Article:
Garner concludes the article by discussing his favorite of Murdoch’s novels, The Sea, The Sea (1978), which won the Booker Prize.
Doris Lessing was born Doris May Tayler in 1919 in Persia (now Iran). In 1925 her family moved to Southern Rhodesia (now Zimbabwe) to farm, but the farm did not provide much income. Doris’s mother tried to lead an English lifestyle, but their poverty much such a life impossible. Doris attended an all-girls convent school in the Southern Rhodesian capital of Salisbury (now Harare) until age 13 and was self-educated after that. She left home at age 15 and worked as a nursemaid. Her employer gave her books on sociology and politics to read, and she began to write around this time.
She then went to Salisbury to work as a telephone operator and married her first husband. The couple had two children before the marriage ended in 1943; Doris left the children with their father but remained in Salisbury. She was drawn to the Left Book Club, a Communist organization, where she met her second husband, Gottfried Lessing. They had a son but divorced in 1949, when she took her young son with her to London. She became increasingly disillusioned with the Communist movement and left it in 1954.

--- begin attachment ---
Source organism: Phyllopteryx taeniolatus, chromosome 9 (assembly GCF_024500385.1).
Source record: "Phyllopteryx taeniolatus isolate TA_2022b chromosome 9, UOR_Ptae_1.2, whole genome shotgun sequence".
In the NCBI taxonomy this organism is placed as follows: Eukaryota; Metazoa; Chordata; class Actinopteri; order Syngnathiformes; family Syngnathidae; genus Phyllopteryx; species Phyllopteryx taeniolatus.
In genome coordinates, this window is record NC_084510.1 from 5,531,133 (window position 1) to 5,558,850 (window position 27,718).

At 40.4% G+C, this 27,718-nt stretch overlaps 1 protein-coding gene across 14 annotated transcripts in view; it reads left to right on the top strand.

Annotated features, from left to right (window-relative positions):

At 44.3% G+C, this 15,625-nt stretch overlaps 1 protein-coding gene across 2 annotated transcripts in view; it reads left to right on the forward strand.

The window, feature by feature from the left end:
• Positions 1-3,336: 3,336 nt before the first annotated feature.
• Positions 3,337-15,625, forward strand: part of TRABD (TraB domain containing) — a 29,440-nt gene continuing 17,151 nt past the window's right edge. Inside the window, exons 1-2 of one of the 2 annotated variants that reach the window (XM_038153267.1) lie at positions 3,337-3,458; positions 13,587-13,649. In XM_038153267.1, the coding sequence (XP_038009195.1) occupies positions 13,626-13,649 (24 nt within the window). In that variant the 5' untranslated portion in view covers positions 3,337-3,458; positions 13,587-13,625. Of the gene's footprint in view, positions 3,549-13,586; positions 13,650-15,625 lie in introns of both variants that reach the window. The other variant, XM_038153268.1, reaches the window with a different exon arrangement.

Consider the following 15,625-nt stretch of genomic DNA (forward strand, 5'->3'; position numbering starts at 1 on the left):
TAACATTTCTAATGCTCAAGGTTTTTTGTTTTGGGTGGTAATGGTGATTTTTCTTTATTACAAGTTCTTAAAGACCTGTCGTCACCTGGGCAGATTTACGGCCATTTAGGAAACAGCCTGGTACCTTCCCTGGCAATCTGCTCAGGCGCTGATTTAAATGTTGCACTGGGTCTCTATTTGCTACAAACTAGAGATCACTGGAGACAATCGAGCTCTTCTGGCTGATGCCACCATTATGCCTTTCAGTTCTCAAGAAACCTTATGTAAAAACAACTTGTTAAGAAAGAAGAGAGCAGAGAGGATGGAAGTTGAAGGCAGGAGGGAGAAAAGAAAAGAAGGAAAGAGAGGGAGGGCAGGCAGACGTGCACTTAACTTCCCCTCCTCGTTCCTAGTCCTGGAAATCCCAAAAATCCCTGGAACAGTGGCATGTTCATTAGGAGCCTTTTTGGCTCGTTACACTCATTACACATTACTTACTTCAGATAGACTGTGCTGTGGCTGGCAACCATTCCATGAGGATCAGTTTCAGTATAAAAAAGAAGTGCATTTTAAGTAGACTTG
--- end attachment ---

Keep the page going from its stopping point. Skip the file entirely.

The biography of Lessing on the website Doris Lessing: A Retrospective describes her fiction this way:
Lessing’s fiction is deeply autobiographical, much of it emerging out of her experiences in Africa. Drawing upon her childhood memories and her serious engagement with politics and social concerns, Lessing has written about the clash of cultures, the gross injustices of racial inequality, the struggle among opposing elements within an individuals own personality, and the conflict between the individual conscience and the collective good. Her stories and novellas set in Africa, published during the fifties and early sixties, decry the dispossession of black Africans by white colonials, and expose the sterility of the white culture in southern Africa.
Doris Lessing received the Nobel Prize in Literature in 2007. She died in London in 2013 at the age of 94.